Parents in South-South lament poor infrastructure in public schools
     Parents in South South lament poor infrastructure in public schools
    Parents in South-South lament poor infrastructure in public schools
    Education3 months ago

    Parents in South-South lament poor infrastructure in public schools

    Some parents in majority of the states in the South-South geo-political zone have decried the sorry state of infrastructure in public primary and secondary schools in the rigion.

    Some of the parents in a survey conducted by the News Agency of Nigeria claimed that pupils, especially in the rural areas, still sat on the floor to receive lessons as there were no desks for them to sit on.

    They lamented that the situation was adversely affecting teaching and learning and called on the State Governments to give proper attention to public schools.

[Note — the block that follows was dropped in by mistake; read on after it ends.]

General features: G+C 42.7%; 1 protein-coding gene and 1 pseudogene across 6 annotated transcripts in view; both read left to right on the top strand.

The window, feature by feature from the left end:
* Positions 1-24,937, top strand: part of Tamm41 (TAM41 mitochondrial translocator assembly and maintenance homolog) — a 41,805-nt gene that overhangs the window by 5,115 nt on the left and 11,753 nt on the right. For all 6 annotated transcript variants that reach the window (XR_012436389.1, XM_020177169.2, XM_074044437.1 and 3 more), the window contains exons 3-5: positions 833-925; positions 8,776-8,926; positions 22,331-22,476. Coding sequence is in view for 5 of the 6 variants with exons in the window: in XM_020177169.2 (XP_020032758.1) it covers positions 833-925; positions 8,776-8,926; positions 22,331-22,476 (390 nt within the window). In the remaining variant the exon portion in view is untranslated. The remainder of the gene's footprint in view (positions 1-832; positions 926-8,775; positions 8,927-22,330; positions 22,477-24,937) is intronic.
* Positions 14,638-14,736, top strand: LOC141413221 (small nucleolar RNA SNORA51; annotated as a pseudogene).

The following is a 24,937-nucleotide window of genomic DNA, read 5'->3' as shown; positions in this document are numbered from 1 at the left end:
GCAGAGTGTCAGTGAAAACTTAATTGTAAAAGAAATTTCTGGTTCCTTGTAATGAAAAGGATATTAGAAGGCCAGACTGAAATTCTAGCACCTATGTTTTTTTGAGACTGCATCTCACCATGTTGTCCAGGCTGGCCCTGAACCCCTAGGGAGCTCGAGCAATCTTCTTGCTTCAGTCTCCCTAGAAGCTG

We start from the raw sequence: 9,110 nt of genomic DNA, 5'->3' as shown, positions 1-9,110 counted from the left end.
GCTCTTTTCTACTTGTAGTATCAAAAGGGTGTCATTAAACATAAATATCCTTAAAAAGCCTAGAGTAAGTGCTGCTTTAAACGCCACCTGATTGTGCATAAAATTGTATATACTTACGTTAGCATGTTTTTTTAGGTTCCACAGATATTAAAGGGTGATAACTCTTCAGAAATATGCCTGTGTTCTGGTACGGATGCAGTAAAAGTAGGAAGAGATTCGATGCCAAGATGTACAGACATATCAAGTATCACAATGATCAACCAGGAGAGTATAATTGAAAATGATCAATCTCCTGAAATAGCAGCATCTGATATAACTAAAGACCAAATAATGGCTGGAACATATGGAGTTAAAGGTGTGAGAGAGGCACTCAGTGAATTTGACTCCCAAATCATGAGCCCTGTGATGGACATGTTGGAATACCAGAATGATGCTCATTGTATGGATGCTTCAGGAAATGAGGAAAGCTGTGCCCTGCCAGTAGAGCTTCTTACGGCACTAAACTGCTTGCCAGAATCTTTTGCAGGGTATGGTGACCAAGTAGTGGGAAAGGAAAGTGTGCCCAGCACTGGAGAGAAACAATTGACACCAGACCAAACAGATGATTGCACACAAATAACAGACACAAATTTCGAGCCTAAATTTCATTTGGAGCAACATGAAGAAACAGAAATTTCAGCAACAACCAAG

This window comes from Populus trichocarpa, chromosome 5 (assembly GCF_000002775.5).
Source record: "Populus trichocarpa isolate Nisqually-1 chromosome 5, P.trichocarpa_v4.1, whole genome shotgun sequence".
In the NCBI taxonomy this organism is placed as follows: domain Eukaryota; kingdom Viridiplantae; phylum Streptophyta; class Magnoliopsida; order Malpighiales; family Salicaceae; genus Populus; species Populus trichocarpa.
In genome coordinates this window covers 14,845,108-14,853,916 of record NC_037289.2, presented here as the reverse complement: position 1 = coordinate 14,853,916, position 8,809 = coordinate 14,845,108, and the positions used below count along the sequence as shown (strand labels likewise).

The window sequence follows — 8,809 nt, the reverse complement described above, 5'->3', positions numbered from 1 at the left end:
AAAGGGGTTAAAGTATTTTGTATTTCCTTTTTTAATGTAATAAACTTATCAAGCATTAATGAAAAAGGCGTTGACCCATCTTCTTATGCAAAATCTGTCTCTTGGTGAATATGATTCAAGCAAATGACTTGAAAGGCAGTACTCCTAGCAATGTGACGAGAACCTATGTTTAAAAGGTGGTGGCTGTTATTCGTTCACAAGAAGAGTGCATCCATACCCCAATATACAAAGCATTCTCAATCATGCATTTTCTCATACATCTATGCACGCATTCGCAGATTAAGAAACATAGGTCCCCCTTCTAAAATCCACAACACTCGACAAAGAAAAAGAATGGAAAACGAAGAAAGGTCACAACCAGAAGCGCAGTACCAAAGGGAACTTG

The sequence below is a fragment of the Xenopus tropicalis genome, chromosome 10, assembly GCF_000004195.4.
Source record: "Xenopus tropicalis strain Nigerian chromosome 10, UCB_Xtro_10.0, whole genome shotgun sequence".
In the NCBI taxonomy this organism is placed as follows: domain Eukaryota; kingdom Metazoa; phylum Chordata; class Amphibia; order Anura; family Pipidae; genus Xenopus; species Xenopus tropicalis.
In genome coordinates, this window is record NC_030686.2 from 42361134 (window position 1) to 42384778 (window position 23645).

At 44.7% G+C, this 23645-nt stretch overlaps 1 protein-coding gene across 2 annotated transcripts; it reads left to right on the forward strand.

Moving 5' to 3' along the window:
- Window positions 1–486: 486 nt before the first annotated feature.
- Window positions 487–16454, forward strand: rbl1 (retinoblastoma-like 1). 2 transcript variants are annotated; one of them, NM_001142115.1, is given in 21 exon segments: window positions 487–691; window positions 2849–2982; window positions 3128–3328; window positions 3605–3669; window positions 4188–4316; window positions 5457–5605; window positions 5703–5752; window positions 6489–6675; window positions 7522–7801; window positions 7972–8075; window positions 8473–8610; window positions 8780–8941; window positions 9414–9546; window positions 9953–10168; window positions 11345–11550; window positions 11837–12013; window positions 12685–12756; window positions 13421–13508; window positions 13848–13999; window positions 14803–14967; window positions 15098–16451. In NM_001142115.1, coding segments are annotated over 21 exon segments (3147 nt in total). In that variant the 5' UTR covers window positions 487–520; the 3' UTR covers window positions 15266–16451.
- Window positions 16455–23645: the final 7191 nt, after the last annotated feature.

A parent in Eket, Akwa Ibom, Mr Assam Abia, said that some rural schools in the state were dilapidated and lacked basic facilities, including desks.

    “Some schools don’t have desks, chairs and teaching facilities. It is a very sad situation but in urban centres, some of the facilities have been upgraded, rehabilitated and taken care of.

    “At Idung Udoh Primary School in Exeter, the situation is pathetic. Some of the buildings were given to a contractor to repair but it has not not been completed.

    “Though there is free and compulsory education in Akwa Ibom, it is not totality free because the facilities are not in place to ensure that learning and teaching take place effectively.

    “There are no desks and chairs; some pupils bring wrappers to school to sit on the floor,” Abia said.

    He said that there was need for the state government to improve the facilities in primary schools, especially those in the rural areas.

    Abia also called on spirited individuals and NGOs to assist the state government to provide infrastructure in schools.

    Mr Tony Etim said in Uyo that there was no tangible reason why pupils should be sitting on the floor in the 21st century with the resources available to the state.

    “Infrastructure in public schools in Akwa Ibom is not conducive enough for teaching and learning.